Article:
Pic-a-Pix Pieces review (Vita)

Continuing the Pic-a-Pix series for Playstation owners, Lightwood Games has just released the PS4 and Playstation Vita versions of Pic-a-Pix Pieces. Available as a cross-buy title right now, we checked out the handheld version of the game.

We’ve checked out Lightwood’s Vita releases in the past, and Pic-a-Pix Color has been a firm favorite among those titles. It took the now-classic Picross/nonogram format and turned it into a fun new twist on the game with the use of color coding, so I was eager to see a new iteration in the series. Pic-a-Pix Pieces, however, isn’t quite as revolutionary – if you can call the addition of color revolutionary.

In a way, Pic-a-Pix Pieces is a blend of Pic-a-Pix Color and Fill-a-Pix – Phil’s Epic Adventure, another Lightwood title. Fill-a-Pix didn’t have the Picross formula at its heart (it was closer to Minesweeper), but it did introduce larger pictures. Pic-a-Pix Pieces does the same, but breaks them up into individual pieces that each make up an individual puzzle.

pic-a-pix pieces3

Complete a puzzle (which, as with Pic-a-Pix Color can comprise of a standard 10×10 grid or be as big as a 20×20 grid), and you see a part of the complete picture. As a result, individual puzzles don’t “reward” you with a picture at the end – but rather a small part of one. Although I get the appeal of working on a larger puzzle, it does reduce the sense of satisfaction when completing a single grid – and when you already know what the full picture represents then the final pieces can become a bit of a chore.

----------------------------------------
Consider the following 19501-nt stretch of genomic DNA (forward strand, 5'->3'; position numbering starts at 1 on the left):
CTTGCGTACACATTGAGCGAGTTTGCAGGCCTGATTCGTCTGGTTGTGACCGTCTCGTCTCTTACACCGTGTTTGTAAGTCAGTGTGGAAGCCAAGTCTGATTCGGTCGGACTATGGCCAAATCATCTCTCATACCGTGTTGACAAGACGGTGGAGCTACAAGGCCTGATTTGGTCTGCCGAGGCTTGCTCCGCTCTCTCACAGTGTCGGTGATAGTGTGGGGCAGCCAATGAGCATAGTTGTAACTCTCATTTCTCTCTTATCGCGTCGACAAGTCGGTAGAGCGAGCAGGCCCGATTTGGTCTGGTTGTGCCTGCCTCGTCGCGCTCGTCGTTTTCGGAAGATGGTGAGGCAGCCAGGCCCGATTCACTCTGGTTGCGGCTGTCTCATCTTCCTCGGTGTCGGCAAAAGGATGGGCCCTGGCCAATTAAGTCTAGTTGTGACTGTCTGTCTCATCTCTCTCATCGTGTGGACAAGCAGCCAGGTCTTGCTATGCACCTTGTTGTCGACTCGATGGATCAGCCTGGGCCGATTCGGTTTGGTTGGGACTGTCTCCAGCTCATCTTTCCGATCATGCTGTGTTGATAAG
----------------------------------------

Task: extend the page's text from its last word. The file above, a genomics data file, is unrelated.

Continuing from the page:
If you look at the game’s content on the level of individual pieces you can work on, there are hundreds of puzzles to complete – and there’s a handy tutorial that serves as a good introduction or refresher course. There’s little reason to get Pic-a-Pix Pieces if you’re still playing the previous (Color) release though, as the gameplay is pretty much identical if you disregard the “pieces” concept for a minute. Even the background music will be of the familiar soothing variety.

Then again, if you’re a big nonogram/Picross fan with a Vita who’s already completed Lightwood’s previous release, you’ll likely love the chance to dive back in with Pieces. It doesn’t do anything wrong, but it’s not the breath of fresh air that Color provided either.

Score: 6.8/10

pic-a-pix pieces

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